African Liberty mourns with the rest of the freedom-loving world the passing of Dr. George B. N. Ayittey, who died in January 2022 in Alexandria, Virginia.
Dr. Ayittey distinguished himself as an Africanist per-excellence and one of the preeminent intellectuals of his generation. He belongs to a crop of African scholars who refused to neither succumb to the intimidation of dictators nor be bought to promote the state’s agenda. Dr. Ayittey’s resilience pushed him to the limelight as a leading African economist but also brought him threats. He survived several physical attacks by suspected state-sponsored assailants; his office at the American University in Washington DC was firebombed in 1998; his hotel room in Nairobi, Kenya was raised; he was jailed in Dakar, Senegal, amid other direct attempts at ensuring his critical voice was silenced.
Dr. Ayittey was a distinguished economist in residence at American University and founder and president of the Free Africa Foundation. Throughout his life, Dr. Ayittey supported the argument that “Africa is poor because she is not free.” He believed that the main cause of African poverty is not the result of the colonial past, but rather the outcome of modern oppressive native autocrats and socialist central planning policies.
Dr. Ayittey was the author of numerous op-eds for the New York Times, Washington Post, and Wall Street Journal. He wrote columns for African-owned publications, including The African Letter, African Continent News, Africa News Weekly, and African Forum. His books include Africa in Chaos, Indigenous African Institutions, Africa Unchained: The Blueprint for Africa Unchained, and Africa Betrayed, for which he won the 1992 H. L. Mencken Award for Best Book. His last book, Applied Economics for Africa, was supported and published by Atlas Network 2018. It is an invaluable time-lapse insight into his mind as a scholar. Nobel Prize winner, Dr. Vernon L. Smith, called it a “profoundly important” and “special” work that “illustrated [development economics] in the African context.”
He is survived by two children, three brothers, four sisters, and a legion of young African advocates of freedom—his beloved “cheetah generation.”
Africa has offered the world scholars of impeccable dignity and intellect for centuries. Dr. George B. N. Ayittey is among the many who wear the double cap of scholar-activists and inspired hundreds of thousands more to raise their voices against tyrannical regimes.
Having experienced firsthand how central planning policies destroyed Africa, Dr. Ayittey was a bastion of free-market principles, reforms, and liberal democracy across the continent. He will be sorely missed, and even in death, his works will continue to inspire young people around the world.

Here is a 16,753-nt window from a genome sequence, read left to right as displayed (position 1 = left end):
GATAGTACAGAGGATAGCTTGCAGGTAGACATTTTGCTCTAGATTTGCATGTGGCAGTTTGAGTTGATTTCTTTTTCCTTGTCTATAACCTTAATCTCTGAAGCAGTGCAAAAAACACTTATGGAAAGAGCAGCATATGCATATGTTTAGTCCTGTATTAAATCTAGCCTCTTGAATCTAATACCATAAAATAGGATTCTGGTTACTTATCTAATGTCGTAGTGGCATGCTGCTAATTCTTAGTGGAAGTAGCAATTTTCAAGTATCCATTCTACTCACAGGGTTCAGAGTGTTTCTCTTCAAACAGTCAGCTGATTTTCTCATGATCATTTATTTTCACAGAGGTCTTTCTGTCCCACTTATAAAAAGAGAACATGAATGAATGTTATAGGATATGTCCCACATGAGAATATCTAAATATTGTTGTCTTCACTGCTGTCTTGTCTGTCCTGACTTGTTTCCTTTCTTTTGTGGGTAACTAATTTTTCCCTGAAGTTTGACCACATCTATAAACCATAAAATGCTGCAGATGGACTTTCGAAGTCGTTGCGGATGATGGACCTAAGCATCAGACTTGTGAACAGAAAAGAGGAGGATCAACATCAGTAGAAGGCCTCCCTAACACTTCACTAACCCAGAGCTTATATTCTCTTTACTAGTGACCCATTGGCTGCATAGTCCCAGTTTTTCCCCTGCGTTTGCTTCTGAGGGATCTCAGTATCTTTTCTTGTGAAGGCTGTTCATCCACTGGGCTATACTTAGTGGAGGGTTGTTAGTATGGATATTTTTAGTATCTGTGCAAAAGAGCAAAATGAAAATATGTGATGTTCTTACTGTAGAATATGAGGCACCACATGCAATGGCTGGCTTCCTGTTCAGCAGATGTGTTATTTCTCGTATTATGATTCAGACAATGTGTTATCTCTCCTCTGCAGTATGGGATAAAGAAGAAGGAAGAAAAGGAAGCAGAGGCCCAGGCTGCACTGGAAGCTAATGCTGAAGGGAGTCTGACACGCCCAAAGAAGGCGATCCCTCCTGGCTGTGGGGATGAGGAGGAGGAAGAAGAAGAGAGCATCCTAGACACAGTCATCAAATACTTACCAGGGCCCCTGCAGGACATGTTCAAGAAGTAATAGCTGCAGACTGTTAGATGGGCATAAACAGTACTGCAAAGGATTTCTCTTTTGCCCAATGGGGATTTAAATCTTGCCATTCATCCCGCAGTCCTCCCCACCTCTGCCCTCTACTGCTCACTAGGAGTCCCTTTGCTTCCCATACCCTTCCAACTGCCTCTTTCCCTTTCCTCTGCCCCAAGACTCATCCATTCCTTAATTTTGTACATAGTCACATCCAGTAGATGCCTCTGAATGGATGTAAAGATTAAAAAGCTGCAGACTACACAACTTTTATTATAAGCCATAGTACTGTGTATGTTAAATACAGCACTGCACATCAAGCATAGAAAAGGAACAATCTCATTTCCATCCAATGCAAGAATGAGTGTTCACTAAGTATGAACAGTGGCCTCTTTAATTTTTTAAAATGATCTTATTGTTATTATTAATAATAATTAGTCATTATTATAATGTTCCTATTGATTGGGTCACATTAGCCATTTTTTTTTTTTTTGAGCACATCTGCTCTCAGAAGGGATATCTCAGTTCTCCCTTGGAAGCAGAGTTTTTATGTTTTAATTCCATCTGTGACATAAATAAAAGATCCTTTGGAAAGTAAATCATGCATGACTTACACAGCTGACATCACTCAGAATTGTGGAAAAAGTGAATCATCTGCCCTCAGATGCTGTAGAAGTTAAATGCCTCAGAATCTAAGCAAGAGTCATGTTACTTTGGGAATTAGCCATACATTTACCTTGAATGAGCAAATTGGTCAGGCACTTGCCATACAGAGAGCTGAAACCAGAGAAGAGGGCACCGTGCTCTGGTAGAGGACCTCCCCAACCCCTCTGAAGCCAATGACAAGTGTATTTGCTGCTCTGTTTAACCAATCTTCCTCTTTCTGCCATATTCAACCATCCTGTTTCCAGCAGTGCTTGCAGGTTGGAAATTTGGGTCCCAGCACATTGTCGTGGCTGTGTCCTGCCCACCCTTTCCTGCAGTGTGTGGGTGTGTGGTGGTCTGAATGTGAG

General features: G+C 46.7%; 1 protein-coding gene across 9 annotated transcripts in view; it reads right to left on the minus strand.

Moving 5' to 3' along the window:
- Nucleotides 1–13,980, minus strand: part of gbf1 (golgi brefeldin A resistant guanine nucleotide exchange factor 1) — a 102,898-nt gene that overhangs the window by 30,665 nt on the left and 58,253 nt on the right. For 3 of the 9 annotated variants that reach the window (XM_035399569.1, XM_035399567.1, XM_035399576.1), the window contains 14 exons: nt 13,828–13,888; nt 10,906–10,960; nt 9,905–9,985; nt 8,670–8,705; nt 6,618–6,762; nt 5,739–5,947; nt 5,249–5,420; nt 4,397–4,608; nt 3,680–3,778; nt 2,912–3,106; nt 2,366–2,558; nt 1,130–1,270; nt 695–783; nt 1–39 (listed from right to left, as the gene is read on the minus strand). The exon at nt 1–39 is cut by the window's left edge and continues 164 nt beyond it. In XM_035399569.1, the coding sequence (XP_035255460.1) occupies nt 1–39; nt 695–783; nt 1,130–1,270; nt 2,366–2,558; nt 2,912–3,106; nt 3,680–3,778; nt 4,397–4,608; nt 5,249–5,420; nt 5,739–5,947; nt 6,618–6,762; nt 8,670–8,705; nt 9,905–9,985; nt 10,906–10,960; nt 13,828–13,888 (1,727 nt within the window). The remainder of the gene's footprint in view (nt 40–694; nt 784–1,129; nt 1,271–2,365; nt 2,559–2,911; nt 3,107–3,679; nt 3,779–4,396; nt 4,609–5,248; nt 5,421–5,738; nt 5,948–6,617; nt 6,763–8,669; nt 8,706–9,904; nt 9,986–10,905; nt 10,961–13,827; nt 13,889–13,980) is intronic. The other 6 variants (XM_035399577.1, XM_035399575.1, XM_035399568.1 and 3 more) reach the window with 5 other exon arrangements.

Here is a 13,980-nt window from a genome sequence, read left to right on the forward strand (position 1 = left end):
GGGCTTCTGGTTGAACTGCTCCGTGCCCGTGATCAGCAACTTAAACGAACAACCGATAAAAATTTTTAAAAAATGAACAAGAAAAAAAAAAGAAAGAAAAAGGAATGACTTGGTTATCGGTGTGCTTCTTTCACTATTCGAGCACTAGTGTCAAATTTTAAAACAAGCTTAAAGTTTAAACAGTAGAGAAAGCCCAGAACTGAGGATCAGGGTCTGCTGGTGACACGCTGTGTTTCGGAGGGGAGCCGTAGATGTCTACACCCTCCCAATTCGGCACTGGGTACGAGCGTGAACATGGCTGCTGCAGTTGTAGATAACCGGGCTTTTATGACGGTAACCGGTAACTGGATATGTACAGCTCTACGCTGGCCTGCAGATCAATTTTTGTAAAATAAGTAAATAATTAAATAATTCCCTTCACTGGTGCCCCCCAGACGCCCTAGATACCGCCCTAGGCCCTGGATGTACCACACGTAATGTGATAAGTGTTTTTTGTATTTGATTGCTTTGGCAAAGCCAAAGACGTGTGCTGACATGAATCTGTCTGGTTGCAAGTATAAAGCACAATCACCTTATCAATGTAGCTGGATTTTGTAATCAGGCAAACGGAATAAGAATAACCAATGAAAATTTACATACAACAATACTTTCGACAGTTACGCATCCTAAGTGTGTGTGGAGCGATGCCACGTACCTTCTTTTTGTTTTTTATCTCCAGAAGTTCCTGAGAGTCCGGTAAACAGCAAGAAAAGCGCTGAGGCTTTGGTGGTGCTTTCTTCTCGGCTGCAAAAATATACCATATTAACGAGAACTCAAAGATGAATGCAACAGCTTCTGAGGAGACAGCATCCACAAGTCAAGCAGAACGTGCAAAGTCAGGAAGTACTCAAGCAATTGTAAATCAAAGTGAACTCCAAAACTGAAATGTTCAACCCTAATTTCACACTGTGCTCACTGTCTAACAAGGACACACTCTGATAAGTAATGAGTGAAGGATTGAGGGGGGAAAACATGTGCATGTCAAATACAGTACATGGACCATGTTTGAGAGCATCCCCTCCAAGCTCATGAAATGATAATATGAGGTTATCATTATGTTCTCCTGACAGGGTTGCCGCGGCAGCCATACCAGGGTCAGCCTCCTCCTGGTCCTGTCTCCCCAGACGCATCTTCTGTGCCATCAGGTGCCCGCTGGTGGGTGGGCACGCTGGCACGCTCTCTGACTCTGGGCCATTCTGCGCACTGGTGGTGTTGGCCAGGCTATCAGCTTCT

– Olufemi Ogunjobi, African Students For Liberty.
I distinctly remember hosting you at my Liberty & Entrepreneurship Camp in 2012 to animate my students. You did your best for our wretched continent, and I know you have inspired a lot of people. Your good work for Africa will always remain in our hearts. May your sweet Free Market capitalist soul rest in absolute peace.
– Afrikanus Kofi Akosah Adusei, Africa Blockchain University.
I am deeply saddened by the death of Dr. Ayittey. Although I did not meet you in person, I watched your inspiring speeches online and read your great book on Applied Economics for Africa. Your legacy and aspirations will continue to guide us in our quest for liberty, peace, and prosperity in Africa.
– John Mustapha Kutiyote, Students Organization for Liberty and Entrepreneurship, South Sudan.
Dr. George Ayittey serves as an example to all Africans that standing up for the principles of liberty, even when you stand alone, can open up a world of opportunity, success, and a lifetime of fulfillment. It did not matter to Dr. Ayittey that he was, perhaps, the only radically pro-free-markets economist of his generation from Ghana – only that he stood for what was true and right. May many more follow his example.
– Martin van Staden, Free Market Foundation, South Africa.
Any African liberal and patriot worth his salt should have encountered the intellectual depth and courage of Dr. Ayittey. His fearless commentary on why Africans are poor was the gold standard of liberal African governance. If only African leaders had listened. Thank God because Dr. Ayittey’s legacy is permanently sealed in his writings – for all who want to make a change for the better to see.
– Rejoice Ngwenya, Coalition for Market and Liberal Solutions, Zimbabwe.
Dr. George Ayittey was a passionate defender of African dignity and freedom. He was intellectually curious and courageous. He told the truth – no matter how inconvenient to the political and academic establishments. He was always willing to advise and help young scholars interested in Africa in general and economic development in particular. That, I suspect, was one of the chief joys in his life. While aware of the many political and economic tragedies that took place on the African continent in the past, he was always focused on the future and the ways of making it better and freer for the coming generations of young Africans. He was loved, admired, and will be missed.
– Marian L. Tupy, Cato Institute.
Although I never met him in person, I am one of the privileged few who had been inspired and personally mentored by him. Prof. George Ayittey personally reviewed my online course, The African Ideas of Liberty Course on Udemy, before it was published. Prof. Ayittey has passed on a torch that the Cheetah generation will continue to bear.
– Feyisade Charles Adeyemi, The Chale Institute.
The path to freedom in Africa is like walking on the edge of a razor blade. Many are scared to tread this path for fear of shedding blood, but not Prof Ayittey. He truly believed and fought for our right to act, speak and think as we want. One day, Africa shall be unchained.
– Fri Asanga, Denis and Lenora Foretia Foundation.